Are British design companies too pushy and aggressive in the way they conduct new business (News, DW 19 February)?
For the most part yes. But in addition, many are also poor at targeting clients, have little understanding of how to market themselves beyond their new business approaches, suffer from poor presentation, and have a lack of differentiation from peers.
This can be mostly put down to bad advice from new business “experts” either on the team or externally appointed.
The UK has few good new business directors and often groups get the wrong help. Two examples spring to mind, both working for mid-table players, one paid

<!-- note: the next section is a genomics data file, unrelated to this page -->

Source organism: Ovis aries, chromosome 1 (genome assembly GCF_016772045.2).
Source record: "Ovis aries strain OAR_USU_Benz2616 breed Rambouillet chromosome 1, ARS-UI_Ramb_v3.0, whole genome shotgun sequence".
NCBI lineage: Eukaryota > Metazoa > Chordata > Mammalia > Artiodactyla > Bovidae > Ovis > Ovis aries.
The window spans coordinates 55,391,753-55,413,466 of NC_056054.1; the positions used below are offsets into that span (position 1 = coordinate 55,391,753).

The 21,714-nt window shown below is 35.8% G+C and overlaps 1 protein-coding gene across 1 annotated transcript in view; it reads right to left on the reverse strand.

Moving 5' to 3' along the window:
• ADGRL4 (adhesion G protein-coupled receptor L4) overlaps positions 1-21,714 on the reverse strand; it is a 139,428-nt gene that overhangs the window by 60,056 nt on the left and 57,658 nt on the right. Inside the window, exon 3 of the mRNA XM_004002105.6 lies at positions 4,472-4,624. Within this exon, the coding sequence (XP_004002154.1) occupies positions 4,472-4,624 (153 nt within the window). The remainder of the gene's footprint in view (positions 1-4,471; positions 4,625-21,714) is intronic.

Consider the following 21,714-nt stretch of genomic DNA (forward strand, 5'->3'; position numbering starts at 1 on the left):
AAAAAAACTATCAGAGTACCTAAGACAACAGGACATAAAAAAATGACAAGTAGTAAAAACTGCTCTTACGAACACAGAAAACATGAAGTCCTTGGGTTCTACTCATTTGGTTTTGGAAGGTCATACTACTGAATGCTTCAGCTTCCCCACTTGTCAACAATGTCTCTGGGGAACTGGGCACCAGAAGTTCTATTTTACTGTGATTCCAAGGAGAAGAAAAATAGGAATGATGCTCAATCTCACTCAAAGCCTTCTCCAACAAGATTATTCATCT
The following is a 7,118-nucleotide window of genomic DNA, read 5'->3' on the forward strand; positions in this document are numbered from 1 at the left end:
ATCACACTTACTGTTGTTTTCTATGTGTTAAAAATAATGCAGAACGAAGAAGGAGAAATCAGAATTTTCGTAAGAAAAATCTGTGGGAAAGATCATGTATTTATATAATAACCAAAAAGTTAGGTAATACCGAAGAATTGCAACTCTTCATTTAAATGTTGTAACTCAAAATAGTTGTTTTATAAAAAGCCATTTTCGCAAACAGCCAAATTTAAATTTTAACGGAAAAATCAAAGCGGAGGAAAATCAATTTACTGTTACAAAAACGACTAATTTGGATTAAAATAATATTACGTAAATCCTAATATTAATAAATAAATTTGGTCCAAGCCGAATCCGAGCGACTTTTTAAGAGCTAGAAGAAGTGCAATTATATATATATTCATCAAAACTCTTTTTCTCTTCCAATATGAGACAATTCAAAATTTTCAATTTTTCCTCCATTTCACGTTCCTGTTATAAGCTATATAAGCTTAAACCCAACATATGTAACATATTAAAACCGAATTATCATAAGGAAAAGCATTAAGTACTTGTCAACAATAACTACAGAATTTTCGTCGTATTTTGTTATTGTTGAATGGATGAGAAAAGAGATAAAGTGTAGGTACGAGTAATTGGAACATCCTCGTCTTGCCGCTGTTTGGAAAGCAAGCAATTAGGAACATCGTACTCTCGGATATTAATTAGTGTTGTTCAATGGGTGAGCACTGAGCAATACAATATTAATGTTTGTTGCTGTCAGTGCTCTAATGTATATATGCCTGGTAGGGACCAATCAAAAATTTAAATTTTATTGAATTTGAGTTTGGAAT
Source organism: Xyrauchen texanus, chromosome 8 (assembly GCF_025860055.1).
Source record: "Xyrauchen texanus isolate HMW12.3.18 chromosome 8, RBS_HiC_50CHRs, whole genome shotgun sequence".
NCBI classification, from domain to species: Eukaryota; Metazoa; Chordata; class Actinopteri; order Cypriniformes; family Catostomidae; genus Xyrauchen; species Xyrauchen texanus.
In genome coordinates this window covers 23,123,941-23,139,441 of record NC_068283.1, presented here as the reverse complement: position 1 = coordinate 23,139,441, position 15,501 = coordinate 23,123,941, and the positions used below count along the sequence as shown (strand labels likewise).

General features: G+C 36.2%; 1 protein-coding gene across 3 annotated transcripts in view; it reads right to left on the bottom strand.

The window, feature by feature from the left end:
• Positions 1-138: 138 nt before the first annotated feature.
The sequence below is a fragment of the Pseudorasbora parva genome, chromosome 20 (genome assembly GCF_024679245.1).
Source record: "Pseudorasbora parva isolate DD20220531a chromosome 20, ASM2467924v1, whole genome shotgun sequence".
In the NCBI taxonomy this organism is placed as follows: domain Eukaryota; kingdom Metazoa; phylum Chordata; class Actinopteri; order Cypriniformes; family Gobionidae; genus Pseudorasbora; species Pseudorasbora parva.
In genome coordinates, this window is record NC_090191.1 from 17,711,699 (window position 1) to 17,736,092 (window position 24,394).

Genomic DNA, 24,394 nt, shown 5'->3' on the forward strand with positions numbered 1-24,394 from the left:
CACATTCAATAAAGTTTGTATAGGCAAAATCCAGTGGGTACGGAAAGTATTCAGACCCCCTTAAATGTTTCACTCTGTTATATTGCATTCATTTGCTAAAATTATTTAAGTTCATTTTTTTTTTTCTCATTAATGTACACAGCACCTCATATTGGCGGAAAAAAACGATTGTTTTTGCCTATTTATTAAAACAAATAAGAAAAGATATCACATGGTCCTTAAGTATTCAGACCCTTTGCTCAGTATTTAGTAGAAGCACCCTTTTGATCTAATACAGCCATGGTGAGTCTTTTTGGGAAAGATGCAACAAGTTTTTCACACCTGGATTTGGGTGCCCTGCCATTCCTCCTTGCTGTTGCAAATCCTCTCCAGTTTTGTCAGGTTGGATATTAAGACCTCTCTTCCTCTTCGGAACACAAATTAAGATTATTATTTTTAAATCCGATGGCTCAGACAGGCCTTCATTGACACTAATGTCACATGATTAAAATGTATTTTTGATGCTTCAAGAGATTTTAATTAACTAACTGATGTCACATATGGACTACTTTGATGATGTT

50 000, the other 90 000. Are these people worth their salt? Neither has significantly grown the business for which they work. Both are aggressive on the phone and the buzz in the client bazaar is “don’t take that call”.
So why do design consultancies sometimes employ the wrong people? Like all businesses they need to grow and this can lead to desperation. New business will soon lead to no business unless design consultancies make every effort to invest time and money in their business and build a reputation that is not just based on turning out good creative work.
Just look at the players which are at the top of the tree, such as Enterprise IG, or which are climbing fast – Design Bridge, The Attik or The Identica Partnership. They are highly proactive, writing features and comment pieces and originating research.
The New Business Consultancy